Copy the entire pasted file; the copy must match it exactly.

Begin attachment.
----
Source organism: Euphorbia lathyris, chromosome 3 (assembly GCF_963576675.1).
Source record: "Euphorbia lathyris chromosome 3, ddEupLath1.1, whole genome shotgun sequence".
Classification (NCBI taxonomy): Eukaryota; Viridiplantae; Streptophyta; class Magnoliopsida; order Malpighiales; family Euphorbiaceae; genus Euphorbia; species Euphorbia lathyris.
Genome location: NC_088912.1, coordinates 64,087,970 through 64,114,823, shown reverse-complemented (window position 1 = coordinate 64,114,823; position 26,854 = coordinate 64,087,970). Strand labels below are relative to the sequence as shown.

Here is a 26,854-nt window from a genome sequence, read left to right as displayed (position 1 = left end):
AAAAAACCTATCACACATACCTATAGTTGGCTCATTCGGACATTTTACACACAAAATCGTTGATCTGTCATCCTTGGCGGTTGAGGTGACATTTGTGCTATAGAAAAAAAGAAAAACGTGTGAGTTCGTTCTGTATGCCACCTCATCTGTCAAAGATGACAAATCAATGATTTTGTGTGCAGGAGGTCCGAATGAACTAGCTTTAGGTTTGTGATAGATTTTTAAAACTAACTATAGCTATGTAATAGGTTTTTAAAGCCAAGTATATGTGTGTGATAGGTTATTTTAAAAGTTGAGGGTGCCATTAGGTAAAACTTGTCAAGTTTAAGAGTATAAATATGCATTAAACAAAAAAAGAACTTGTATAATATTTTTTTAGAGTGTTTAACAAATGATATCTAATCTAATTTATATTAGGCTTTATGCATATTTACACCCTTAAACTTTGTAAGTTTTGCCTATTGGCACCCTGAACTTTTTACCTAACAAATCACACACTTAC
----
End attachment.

Source organism: Euphorbia lathyris, chromosome 3 (assembly GCF_963576675.1).
Source record: "Euphorbia lathyris chromosome 3, ddEupLath1.1, whole genome shotgun sequence".
Classification (NCBI taxonomy): Eukaryota; Viridiplantae; Streptophyta; class Magnoliopsida; order Malpighiales; family Euphorbiaceae; genus Euphorbia; species Euphorbia lathyris.
Genome location: NC_088912.1, coordinates 64,087,970 through 64,114,823, shown reverse-complemented (window position 1 = coordinate 64,114,823; position 26,854 = coordinate 64,087,970). Strand labels below are relative to the sequence as shown.

Here is a 26,854-nt window from a genome sequence, read left to right as displayed (position 1 = left end):
AAAAAACCTATCACACATACCTATAGTTGGCTCATTCGGACATTTTACACACAAAATCGTTGATCTGTCATCCTTGGCGGTTGAGGTGACATTTGTGCTATAGAAAAAAAGAAAAACGTGTGAGTTCGTTCTGTATGCCACCTCATCTGTCAAAGATGACAAATCAATGATTTTGTGTGCAGGAGGTCCGAATGAACTAGCTTTAGGTTTGTGATAGATTTTTAAAACTAACTATAGCTATGTAATAGGTTTTTAAAGCCAAGTATATGTGTGTGATAGGTTATTTTAAAAGTTGAGGGTGCCATTAGGTAAAACTTGTCAAGTTTAAGAGTATAAATATGCATTAAACAAAAAAAGAACTTGTATAATATTTTTTTAGAGTGTTTAACAAATGATATCTAATCTAATTTATATTAGGCTTTATGCATATTTACACCCTTAAACTTTGTAAGTTTTGCCTATTGGCACCCTGAACTTTTTACCTAACAAATCACACACTTAC